As part of his ongoing series titled Flying Houses, French artist Laurent Chéhère (previously) imagines a world without gravity where unusual architectural structures seem to float midair, tethered only by loose strands of power lines. Each house seems dense with details, telling the story of fictional inhabitants through purposeful details that allude to much deeper stories behind each image. Chéhère draws influence from Jules Verne to Hayao Miyazaki, but most poignantly brings attention to marginalized communities found in Paris, specifically Gypsies and immigrants. By uprooting the houses he hopes the viewer focuses more clearly on them, an act he refers to as “releasing them from the anonymity of the street.”
Each house is actually an extremely detailed photomontage and begins life as a series of sketches. Chéhère then photographs hundreds of elements like antennas, walls, roofs, graffiti, and birds which he then assembles digitally into the pieces you see here.
For well over a decade California artist Jim Denevan (previously) has made his mark in the sand, etching elaborate geometric artworks on beaches around the world using little more than a rake or found stick. The pieces last only a few hours, or begin disappearing even as he works, as the tides quickly erase each design leaving only a memory or a photograph. Great Big Story recently visited Denevan and shot this brief profile of the artist as he created a number of pieces.
London-based tattoo artist Mike Boyd is a dedicated traveler, viewing the act as a necessary component to developing his style of cubist-focused tattoos. His bright and angular work features Picasso-like faces and segmented bodies, impactful tattoos that make it difficult to discern skin from canvas.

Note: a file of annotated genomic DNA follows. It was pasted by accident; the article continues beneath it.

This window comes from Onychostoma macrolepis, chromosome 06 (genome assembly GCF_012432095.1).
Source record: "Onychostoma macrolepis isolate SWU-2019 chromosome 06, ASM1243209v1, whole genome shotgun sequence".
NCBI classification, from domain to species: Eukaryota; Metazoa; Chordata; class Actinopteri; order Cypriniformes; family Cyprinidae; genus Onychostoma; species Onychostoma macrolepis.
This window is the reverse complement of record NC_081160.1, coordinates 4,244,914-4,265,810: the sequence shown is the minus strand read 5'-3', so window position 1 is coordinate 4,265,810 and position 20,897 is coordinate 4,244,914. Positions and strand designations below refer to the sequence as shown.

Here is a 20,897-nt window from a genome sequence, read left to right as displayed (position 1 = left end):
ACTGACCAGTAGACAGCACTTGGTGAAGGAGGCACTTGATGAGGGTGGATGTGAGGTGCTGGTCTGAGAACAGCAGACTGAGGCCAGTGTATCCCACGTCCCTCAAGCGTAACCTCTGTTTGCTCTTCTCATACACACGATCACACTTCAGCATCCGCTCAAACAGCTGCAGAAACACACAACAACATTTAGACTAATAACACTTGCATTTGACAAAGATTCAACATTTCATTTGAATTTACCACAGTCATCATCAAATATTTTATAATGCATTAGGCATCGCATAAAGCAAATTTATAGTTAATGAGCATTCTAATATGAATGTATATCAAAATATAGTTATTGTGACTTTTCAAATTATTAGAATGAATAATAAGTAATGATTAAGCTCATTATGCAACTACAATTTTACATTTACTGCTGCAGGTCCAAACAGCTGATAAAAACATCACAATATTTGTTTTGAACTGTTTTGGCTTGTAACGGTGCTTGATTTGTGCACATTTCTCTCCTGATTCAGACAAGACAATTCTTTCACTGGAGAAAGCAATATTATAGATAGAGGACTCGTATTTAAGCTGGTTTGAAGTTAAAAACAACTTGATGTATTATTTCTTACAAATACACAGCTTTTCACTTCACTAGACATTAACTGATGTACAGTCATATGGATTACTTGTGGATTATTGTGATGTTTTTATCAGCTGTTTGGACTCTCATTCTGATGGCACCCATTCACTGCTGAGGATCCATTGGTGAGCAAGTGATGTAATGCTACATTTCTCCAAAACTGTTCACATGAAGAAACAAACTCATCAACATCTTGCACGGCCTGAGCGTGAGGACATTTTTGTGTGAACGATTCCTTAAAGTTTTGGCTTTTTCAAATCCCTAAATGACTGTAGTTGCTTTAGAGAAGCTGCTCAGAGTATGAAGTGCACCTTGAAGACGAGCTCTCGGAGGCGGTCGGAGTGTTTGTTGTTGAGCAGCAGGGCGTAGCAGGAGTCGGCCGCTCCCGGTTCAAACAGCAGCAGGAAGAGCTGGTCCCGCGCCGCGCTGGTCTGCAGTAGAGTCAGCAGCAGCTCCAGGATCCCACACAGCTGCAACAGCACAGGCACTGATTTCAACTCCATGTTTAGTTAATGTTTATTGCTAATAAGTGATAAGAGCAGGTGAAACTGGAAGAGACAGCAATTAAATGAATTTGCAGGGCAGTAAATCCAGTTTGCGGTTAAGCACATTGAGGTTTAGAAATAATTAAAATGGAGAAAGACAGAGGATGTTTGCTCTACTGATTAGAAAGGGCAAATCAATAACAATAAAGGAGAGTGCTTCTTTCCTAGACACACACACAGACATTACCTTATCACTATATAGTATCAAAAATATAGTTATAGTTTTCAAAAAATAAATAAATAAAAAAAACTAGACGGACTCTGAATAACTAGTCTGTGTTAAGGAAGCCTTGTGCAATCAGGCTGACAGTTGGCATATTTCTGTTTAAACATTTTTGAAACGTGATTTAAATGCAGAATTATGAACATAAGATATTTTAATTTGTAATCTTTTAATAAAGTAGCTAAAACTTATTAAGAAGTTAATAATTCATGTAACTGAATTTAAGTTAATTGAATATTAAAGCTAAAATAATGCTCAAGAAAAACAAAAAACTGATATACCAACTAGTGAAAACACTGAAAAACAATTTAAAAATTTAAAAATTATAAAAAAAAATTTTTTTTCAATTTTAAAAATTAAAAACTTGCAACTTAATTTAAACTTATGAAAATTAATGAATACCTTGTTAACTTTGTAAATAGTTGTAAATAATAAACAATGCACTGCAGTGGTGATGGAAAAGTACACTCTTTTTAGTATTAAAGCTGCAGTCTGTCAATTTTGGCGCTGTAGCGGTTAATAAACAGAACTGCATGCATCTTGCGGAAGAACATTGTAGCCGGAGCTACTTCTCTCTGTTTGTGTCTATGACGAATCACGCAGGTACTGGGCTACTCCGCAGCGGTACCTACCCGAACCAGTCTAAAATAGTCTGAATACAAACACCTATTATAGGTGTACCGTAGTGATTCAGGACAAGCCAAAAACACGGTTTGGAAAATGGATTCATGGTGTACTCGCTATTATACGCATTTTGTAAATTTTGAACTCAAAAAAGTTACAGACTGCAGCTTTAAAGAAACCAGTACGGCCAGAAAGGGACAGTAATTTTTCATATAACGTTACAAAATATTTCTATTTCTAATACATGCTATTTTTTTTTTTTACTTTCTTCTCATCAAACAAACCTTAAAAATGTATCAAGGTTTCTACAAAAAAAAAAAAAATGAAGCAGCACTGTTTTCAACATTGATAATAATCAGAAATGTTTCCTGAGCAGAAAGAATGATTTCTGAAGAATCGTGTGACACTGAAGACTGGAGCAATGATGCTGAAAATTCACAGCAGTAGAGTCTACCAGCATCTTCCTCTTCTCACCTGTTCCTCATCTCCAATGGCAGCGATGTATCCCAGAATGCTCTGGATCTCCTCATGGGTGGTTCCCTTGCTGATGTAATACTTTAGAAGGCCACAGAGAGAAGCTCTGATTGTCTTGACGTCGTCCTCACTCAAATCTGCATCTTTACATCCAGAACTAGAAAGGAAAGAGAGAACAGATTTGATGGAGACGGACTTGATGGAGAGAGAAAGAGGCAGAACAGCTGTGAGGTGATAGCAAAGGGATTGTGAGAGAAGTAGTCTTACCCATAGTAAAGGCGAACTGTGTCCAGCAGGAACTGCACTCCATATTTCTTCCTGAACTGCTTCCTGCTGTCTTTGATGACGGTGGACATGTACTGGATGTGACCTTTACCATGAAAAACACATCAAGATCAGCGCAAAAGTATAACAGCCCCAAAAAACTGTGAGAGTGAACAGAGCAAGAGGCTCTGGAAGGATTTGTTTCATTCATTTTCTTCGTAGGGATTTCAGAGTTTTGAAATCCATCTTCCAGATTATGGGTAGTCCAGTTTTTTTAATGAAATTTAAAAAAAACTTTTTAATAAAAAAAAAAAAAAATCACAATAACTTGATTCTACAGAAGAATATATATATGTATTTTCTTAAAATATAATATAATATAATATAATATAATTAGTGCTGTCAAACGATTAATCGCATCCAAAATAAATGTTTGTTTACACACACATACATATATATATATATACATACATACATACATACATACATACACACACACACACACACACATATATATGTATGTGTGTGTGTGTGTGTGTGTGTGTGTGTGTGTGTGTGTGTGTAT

In case you aren’t interested in making a lifetime commitment to one of Boyd’s pieces, he has a series of limited edition prints available on his website. You can see more of his permanent work, as well as keep updated on his travels to various tattoo studios, on his Instagram. (via Illusion)
London-based paper artist and photographer Rich McCor (aka. paperboyo) has a way of seeing the world from a slightly different perspective. By adding a simple paper cutout to the foreground of famous buildings or other popular tourist attractions, he creates novel moments in time where an octopus squirms from inside the Colosseum or a WW2-era sailor embraces the Leaning Tower of Pisa in reference to the famous photo by Alfred Eisenstaedt. McCor makes frequent mentions to pop culture by recreating scenes from films or by repurposing works from other artists. To see what he dreams up next you can join his near quarter million followers on Instagram. (via Creators Project)
Kwa Kubadilishana Utamaduni, Macho Nne: At the Dot, 2017. 59 1/10 × 47 1/5 in
Self-taught Kenyan artist Cyrus Kabiru (previously) fashions extravagant eyewear from pieces of found metal and other salvaged materials on the streets of his hometown of Nairobi. Kabiru has been building his futuristic glasses since childhood, and dedicates much of his time to producing works for his C-Stunner series of eyeglasses and coordinating photographs. Recently Kabiru has begun to expand his work to include large non-body-based sculptures, installations, and collage.
South Korean sculptor Park Ki Pyung creates hollow human works from resin and steel, pieces that appear to express an extreme melancholia with bowed heads and resigned body language. The life-size sculptures are held upright with rebar, and are built to reflect Pyung’s deep existential musings. By stripping the figures’ cores he points towards his own inner turmoil, presenting figurative shells, rather than completed human forms. You can view more of his hollow steel sculptures on his Instagram. (via iGNANT)